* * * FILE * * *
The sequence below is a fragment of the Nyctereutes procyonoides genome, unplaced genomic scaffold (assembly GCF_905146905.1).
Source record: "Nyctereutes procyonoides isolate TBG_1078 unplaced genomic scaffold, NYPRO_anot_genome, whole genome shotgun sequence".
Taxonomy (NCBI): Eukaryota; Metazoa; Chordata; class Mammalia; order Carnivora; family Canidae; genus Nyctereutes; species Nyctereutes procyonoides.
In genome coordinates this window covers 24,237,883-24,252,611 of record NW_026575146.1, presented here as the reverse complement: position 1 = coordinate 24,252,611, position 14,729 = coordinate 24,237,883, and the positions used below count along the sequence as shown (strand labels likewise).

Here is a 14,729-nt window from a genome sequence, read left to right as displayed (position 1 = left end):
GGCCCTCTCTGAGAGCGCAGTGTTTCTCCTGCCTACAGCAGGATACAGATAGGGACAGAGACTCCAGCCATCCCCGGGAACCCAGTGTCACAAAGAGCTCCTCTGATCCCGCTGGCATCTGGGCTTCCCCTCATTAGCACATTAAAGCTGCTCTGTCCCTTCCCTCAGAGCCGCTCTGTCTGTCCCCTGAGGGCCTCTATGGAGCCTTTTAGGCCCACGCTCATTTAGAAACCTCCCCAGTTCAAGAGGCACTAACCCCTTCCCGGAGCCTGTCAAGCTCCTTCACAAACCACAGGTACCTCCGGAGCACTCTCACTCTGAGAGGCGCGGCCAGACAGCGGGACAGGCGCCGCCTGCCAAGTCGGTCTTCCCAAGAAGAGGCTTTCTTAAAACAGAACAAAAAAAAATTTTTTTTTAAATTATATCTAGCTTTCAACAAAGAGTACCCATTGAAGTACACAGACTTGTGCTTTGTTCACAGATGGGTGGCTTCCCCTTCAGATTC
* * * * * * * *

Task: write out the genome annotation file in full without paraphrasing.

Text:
The sequence below is a fragment of the Nyctereutes procyonoides genome, unplaced genomic scaffold (assembly GCF_905146905.1).
Source record: "Nyctereutes procyonoides isolate TBG_1078 unplaced genomic scaffold, NYPRO_anot_genome, whole genome shotgun sequence".
Taxonomy (NCBI): Eukaryota; Metazoa; Chordata; class Mammalia; order Carnivora; family Canidae; genus Nyctereutes; species Nyctereutes procyonoides.
In genome coordinates this window covers 24,237,883-24,252,611 of record NW_026575146.1, presented here as the reverse complement: position 1 = coordinate 24,252,611, position 14,729 = coordinate 24,237,883, and the positions used below count along the sequence as shown (strand labels likewise).

Here is a 14,729-nt window from a genome sequence, read left to right as displayed (position 1 = left end):
GGCCCTCTCTGAGAGCGCAGTGTTTCTCCTGCCTACAGCAGGATACAGATAGGGACAGAGACTCCAGCCATCCCCGGGAACCCAGTGTCACAAAGAGCTCCTCTGATCCCGCTGGCATCTGGGCTTCCCCTCATTAGCACATTAAAGCTGCTCTGTCCCTTCCCTCAGAGCCGCTCTGTCTGTCCCCTGAGGGCCTCTATGGAGCCTTTTAGGCCCACGCTCATTTAGAAACCTCCCCAGTTCAAGAGGCACTAACCCCTTCCCGGAGCCTGTCAAGCTCCTTCACAAACCACAGGTACCTCCGGAGCACTCTCACTCTGAGAGGCGCGGCCAGACAGCGGGACAGGCGCCGCCTGCCAAGTCGGTCTTCCCAAGAAGAGGCTTTCTTAAAACAGAACAAAAAAAAATTTTTTTTTAAATTATATCTAGCTTTCAACAAAGAGTACCCATTGAAGTACACAGACTTGTGCTTTGTTCACAGATGGGTGGCTTCCCCTTCAGATTC